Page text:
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Full Transcript: Blazers Broadcaster Bill Schonely Accepts Curt Gowdy Media Award At Hall Of Fame Reunion Dinner

Portland Trail Blazers broadcaster Bill Schonely speaks at the 2012 Hall of Fame reunion dinner, accepting his Curt Gowdy Media award.
Portland Trail Blazers broadcaster Bill Schonely speaks at the 2012 Hall of Fame reunion dinner, accepting his Curt Gowdy Media award.

Back in February, it was announced that longtime Portland Trail Blazers broadcaster Bill Schonely was named the 2012 Curt Gowdy Media Award winner by the Naismith Basketball Hall of Fame.

The Gowdy Media Award is named in honor of legendary sports broadcaster and former Hall of Fame Board member and President, the late Curt Gowdy. The prestigious award is presented annually to members of the print and electronic media whose longtime efforts have made a significant contribution to the game of basketball.

A three-time winner of the Oregon Sportscaster of the Year award, Schonely was named Oregon Broadcaster of the Year in 1995. In 2002, Schonely was inducted into the Oregon Sports Hall of Fame. Prior to joining the Trail Blazers in 1970, Schonely called games for Major League Baseball's Seattle Pilots, National Hockey League's Oakland Seals, the Seattle Totems of the Western Hockey League and the University of Washington football team. In 2003, he was honored as Oregon's Sportscaster of the Year while calling games for the Portland Beavers.

On Thursday, Schonely gave a speech at the annual Hall of Fame reunion dinner in advance of Friday's induction ceremony in Springfield, MA.

Here's a transcript of Schonely's speech. Some minor edits have been made for clarification's sake.

Introduction by NBA TV's Rick Kamla

He's a living basketball legend in Oregon. As the founding broadcaster of the Portland Trail Blazers and the unofficial Mayor of Rip City, his 42 years of dedication to this franchise has made him one of the most recognizable and celebrated personalities in the history of the organization. His historic career includes calling well over 2,000 games, including the Trail Blazers' 1977 NBA championship. In addition, he's a member of the Oregon Sports Hall of Fame and one of the most engaged members of his community. Bingo - bango - bongo. Please join me in recognizing the 2012 Curt Gowdy Media Award, representing broadcast media, the Schonz, Bill Schonely.

Bill Schonely's speech

Bill Walton told me I can speak as long as I want. Thank you, Bill. I've known the guy forever, I'm going to tell you a story about him in a little bit.

Thank you all. And thank you to the Naismith Hall of Fame and the Basketball Memorial Museum.

First and foremost, to the late Curt Gowdy, for which this award that I'm receiving tonight, and into the Hall of Fame, is named. One of the truly great voices of our time. Curt was a basketball guy. Many, many years ago before he had the opportunity to do major league baseball, the Boston Red Sox, the National Football League, the American Sportsman. I became a friend of his many years ago. We conversed upon occasion. It was there that I learned a great deal, we sat down and talked with one another about the broadcasting business and how to tell the story of the event that you were broadcasting. I tried to do that all my life.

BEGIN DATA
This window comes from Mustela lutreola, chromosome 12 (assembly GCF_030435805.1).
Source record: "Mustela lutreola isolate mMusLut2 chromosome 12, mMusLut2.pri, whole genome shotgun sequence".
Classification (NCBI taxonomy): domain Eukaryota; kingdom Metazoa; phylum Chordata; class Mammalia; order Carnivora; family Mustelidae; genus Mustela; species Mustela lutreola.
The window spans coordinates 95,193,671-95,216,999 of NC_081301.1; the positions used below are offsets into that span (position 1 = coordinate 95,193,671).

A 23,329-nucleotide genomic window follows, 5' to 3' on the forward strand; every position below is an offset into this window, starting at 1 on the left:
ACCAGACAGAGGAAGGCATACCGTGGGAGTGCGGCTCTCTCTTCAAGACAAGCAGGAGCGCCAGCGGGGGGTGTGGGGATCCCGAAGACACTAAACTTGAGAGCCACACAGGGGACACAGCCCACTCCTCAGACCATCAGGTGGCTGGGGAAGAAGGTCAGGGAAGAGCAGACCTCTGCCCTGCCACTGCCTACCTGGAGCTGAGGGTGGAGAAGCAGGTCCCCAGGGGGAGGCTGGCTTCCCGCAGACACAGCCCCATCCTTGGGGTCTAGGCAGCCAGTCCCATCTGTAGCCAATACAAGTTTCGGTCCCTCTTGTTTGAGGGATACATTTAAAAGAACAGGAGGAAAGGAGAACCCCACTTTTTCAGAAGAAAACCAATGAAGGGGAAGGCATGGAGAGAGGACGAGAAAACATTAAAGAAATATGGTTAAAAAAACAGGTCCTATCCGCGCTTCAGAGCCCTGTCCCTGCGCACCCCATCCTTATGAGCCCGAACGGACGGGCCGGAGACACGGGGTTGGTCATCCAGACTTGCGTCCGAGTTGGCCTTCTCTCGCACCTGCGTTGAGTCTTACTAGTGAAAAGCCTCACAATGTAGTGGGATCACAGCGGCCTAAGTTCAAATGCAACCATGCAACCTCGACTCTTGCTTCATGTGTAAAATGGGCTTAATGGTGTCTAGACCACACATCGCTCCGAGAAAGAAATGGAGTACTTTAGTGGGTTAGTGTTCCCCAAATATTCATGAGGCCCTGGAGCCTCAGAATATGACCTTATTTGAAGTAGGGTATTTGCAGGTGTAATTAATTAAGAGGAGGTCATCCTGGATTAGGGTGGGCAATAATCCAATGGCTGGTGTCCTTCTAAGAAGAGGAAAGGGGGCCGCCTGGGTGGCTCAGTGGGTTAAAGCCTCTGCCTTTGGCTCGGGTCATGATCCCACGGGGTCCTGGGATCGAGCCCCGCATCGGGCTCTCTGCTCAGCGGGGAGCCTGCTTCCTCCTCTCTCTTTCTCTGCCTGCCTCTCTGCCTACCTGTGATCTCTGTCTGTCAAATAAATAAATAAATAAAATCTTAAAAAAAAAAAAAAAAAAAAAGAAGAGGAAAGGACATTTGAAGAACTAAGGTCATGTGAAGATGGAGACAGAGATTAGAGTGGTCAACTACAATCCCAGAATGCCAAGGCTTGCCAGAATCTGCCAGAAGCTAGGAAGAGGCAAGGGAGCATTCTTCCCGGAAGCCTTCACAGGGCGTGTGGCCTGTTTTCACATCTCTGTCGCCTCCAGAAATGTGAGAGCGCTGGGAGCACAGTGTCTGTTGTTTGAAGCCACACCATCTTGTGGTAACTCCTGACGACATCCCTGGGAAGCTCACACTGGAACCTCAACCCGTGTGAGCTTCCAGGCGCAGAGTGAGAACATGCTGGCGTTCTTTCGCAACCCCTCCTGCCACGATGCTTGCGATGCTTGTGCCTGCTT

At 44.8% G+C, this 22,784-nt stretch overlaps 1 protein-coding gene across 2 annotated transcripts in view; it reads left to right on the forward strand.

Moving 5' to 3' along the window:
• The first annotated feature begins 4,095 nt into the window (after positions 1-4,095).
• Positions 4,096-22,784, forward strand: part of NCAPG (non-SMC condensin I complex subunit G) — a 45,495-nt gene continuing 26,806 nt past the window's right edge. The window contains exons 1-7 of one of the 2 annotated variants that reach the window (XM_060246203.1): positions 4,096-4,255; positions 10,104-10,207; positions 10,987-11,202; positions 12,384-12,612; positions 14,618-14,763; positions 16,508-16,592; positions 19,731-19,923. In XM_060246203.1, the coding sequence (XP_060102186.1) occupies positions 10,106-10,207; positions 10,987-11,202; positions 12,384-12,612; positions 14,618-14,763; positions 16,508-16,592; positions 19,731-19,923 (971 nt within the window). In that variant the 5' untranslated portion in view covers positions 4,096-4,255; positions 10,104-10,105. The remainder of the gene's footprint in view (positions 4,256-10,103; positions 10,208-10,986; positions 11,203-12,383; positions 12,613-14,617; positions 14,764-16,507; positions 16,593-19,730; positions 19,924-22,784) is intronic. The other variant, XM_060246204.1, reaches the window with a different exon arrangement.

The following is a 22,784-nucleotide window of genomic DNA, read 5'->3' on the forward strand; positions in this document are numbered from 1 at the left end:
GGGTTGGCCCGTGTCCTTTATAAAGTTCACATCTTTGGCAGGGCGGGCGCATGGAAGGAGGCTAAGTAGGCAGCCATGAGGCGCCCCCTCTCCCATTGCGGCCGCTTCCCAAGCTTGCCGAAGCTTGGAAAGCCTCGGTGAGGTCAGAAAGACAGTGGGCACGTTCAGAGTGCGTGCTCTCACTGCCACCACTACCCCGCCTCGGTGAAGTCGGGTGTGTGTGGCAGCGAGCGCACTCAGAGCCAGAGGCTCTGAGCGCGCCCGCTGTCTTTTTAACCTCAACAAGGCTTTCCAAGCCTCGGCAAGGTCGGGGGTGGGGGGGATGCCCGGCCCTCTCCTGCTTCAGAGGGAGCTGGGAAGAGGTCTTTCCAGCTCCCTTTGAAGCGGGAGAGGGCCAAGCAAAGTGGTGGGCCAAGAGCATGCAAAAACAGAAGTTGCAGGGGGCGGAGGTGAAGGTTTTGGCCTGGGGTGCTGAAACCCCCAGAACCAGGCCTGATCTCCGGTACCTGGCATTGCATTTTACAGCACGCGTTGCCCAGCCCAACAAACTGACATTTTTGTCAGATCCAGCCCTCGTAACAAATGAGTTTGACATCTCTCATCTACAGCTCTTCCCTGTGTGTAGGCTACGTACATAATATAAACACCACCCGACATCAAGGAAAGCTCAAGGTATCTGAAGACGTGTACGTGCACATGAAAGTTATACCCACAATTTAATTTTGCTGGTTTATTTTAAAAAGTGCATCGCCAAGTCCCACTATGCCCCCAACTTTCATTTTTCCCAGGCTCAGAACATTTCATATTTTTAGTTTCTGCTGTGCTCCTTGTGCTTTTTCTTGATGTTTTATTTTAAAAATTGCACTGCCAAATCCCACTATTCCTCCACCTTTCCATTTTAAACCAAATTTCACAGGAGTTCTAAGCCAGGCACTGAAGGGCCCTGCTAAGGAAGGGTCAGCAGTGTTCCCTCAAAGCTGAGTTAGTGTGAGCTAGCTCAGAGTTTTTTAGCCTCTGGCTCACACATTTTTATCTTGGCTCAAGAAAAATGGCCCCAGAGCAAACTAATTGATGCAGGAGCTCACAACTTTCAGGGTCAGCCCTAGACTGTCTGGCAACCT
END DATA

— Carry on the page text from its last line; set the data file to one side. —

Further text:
I got into basketball after I thought I was going to have a career in Major League Baseball. I had been doing Pacific Coast league baseball, Seattle Totems hockey out in the Northwest, the California Golden Seals of the National Hockey League and then finally the Seattle Pilots. The ill-fated Seattle Pilots, who lasted just a shade over a year in the city of Seattle and the now-commissioner of baseball Bud Selig coerced the American League in that time to take that franchise away from the city of Seattle because they didn't have a new stadium on the drawing board at the time. So I had the opportunity to go to Milwaukee but I decided to stay in Seattle for my radio and television work.

There was a gentleman by the name of Harry Gilckman. I owe a great deal to Mr. Glickman. He put the franchise, the Portland Trail Blazers, together and put them on the map back in 1970. I had known Harry through our hockey association and then he called me when he found out that I was still in Seattle and not in baseball, and he said, 'Schonz, how would you like to do NBA basketball?' Well, I was so involved at the time with other things that I didn't have a chance to get involved with the NBA. Well, I had a Major League Baseball broadcasting and then I had an NBA job. So I went from Seattle to Portland, talked to Harry, we talked for about five minutes, shook hands and that was 43 years ago. And I owe a great debt to him.